See the problem?
Your call-to-action should instead command visitors to take advantage of your sale. Use language that makes them the center of your offer by telling them what they can do to reap the benefits.
And your contact page copy isn't the only element which should encourage visitors to act. The page should be designed in a way that guides viewers to your offer.
An Example of What Makes Your Business Special
Sure, there are tons of reasons to contact your business. You provide a quality service that would greatly benefit potential customers.
But so do several other vendors. As a result, there's nothing “special” about offering quality service.
Our best advice here is to highlight what makes your business special. Ask yourself the following questions:
- What's different about how my company does business?
- Do we target a highly specific group of people that our competitors don't?
- What can we say about our business that others in our industry can't?
Once you've identified the things that make your business special, communicate those ideas on your page. Use copy, images, videos, and any other media you have to get your point across.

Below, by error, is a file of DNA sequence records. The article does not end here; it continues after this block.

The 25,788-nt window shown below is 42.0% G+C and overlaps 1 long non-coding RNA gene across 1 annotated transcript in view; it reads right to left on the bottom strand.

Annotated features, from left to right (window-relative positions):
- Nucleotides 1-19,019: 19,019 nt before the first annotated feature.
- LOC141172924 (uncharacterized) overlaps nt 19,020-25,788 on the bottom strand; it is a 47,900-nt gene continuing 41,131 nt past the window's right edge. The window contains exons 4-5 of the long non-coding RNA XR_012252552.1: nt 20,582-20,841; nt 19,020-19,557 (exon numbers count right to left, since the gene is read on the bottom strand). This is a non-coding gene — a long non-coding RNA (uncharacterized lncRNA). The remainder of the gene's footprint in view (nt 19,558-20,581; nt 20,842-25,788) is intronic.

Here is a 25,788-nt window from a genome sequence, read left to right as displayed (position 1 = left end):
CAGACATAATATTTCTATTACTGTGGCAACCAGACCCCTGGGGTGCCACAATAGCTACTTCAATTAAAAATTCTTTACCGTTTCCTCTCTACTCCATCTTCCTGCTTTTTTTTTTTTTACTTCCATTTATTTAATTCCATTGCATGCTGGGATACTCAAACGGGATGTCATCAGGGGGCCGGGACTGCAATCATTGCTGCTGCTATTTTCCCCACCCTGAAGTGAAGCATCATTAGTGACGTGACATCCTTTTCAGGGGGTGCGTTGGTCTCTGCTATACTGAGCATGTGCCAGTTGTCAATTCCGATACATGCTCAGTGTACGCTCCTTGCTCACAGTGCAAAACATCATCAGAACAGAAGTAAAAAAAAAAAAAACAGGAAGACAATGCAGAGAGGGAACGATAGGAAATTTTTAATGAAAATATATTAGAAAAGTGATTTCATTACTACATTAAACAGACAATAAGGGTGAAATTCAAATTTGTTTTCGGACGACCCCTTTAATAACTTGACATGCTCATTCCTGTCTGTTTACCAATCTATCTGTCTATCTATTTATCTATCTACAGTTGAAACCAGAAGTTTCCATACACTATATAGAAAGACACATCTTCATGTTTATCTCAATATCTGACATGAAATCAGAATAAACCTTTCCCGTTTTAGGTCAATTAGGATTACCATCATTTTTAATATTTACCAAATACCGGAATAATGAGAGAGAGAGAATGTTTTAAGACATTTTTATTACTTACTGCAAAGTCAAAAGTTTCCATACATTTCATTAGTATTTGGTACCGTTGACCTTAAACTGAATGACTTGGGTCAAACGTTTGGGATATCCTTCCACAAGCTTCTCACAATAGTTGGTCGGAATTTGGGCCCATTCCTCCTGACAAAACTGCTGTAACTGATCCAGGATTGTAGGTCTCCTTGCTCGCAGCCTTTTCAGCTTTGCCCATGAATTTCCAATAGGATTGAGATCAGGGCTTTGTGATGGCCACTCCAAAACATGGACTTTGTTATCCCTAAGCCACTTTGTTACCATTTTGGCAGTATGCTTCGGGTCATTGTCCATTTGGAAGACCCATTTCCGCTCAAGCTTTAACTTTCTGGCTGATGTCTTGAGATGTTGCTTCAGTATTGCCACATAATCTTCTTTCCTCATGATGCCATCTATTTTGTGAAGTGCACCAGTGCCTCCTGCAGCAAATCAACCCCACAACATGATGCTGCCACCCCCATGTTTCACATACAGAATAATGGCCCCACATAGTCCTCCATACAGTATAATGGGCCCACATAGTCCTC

Testaments to the Business' Credibility
Recall something that we said earlier: Providing contact information makes your business look more legitimate.
You shouldn't, though, just rely on contact info to build your company's credibility on your contact us page. You must also include testaments to your business' credibility.
Doing so can be as simple as adding customer testimonials to the page. You can also list any major publications your business has been mentioned in or any well-known companies you've worked with.
Site visitors may not trust your business, but they probably trust CNN, The New York Times, and Forbes. And if those publications are recommending your services, maybe people can take a chance on you.
Don't Forget to Talk to Visitors As If They're Human…